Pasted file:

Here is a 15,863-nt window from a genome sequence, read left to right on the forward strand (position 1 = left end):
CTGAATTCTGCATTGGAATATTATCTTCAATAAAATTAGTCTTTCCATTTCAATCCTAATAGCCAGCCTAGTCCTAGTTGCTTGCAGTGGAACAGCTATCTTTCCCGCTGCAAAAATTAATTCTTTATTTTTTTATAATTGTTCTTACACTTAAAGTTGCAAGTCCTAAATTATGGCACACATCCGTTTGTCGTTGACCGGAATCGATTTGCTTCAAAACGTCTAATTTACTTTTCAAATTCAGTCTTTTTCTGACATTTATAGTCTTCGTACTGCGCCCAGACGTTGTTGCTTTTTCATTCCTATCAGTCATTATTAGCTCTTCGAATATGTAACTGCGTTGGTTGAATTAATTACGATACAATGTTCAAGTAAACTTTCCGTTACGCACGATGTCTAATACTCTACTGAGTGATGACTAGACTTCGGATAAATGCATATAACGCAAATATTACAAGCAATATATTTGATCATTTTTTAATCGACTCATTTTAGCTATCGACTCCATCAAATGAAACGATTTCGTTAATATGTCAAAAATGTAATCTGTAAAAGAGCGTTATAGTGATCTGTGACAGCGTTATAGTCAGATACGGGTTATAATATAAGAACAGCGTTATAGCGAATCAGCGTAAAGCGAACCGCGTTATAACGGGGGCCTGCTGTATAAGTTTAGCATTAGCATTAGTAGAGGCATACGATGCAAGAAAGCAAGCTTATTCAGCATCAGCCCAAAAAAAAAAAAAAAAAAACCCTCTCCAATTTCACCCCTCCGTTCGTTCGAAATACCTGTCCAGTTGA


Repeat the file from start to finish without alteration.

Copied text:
Here is a 15,863-nt window from a genome sequence, read left to right on the forward strand (position 1 = left end):
CTGAATTCTGCATTGGAATATTATCTTCAATAAAATTAGTCTTTCCATTTCAATCCTAATAGCCAGCCTAGTCCTAGTTGCTTGCAGTGGAACAGCTATCTTTCCCGCTGCAAAAATTAATTCTTTATTTTTTTATAATTGTTCTTACACTTAAAGTTGCAAGTCCTAAATTATGGCACACATCCGTTTGTCGTTGACCGGAATCGATTTGCTTCAAAACGTCTAATTTACTTTTCAAATTCAGTCTTTTTCTGACATTTATAGTCTTCGTACTGCGCCCAGACGTTGTTGCTTTTTCATTCCTATCAGTCATTATTAGCTCTTCGAATATGTAACTGCGTTGGTTGAATTAATTACGATACAATGTTCAAGTAAACTTTCCGTTACGCACGATGTCTAATACTCTACTGAGTGATGACTAGACTTCGGATAAATGCATATAACGCAAATATTACAAGCAATATATTTGATCATTTTTTAATCGACTCATTTTAGCTATCGACTCCATCAAATGAAACGATTTCGTTAATATGTCAAAAATGTAATCTGTAAAAGAGCGTTATAGTGATCTGTGACAGCGTTATAGTCAGATACGGGTTATAATATAAGAACAGCGTTATAGCGAATCAGCGTAAAGCGAACCGCGTTATAACGGGGGCCTGCTGTATAAGTTTAGCATTAGCATTAGTAGAGGCATACGATGCAAGAAAGCAAGCTTATTCAGCATCAGCCCAAAAAAAAAAAAAAAAAAACCCTCTCCAATTTCACCCCTCCGTTCGTTCGAAATACCTGTCCAGTTGA